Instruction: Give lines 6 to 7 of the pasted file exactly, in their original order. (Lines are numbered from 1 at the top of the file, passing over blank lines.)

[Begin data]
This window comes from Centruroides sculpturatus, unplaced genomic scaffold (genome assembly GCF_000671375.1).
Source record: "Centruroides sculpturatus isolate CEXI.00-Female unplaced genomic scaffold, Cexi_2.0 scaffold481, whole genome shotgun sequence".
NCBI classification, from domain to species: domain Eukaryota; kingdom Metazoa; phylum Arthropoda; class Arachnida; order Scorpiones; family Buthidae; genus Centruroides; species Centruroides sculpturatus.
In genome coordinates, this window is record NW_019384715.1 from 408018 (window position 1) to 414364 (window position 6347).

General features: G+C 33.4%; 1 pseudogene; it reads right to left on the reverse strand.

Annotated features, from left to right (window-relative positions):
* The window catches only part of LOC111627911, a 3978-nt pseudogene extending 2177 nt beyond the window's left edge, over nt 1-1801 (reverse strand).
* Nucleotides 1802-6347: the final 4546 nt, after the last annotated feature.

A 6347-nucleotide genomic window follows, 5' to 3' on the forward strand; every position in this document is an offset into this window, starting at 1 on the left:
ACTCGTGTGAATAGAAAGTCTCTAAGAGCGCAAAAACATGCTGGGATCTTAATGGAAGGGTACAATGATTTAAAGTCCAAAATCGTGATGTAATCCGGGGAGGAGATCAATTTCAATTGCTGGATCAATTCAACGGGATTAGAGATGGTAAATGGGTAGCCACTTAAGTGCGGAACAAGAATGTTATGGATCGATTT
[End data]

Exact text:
Annotated features, from left to right (window-relative positions):
* The window catches only part of LOC111627911, a 3978-nt pseudogene extending 2177 nt beyond the window's left edge, over nt 1-1801 (reverse strand).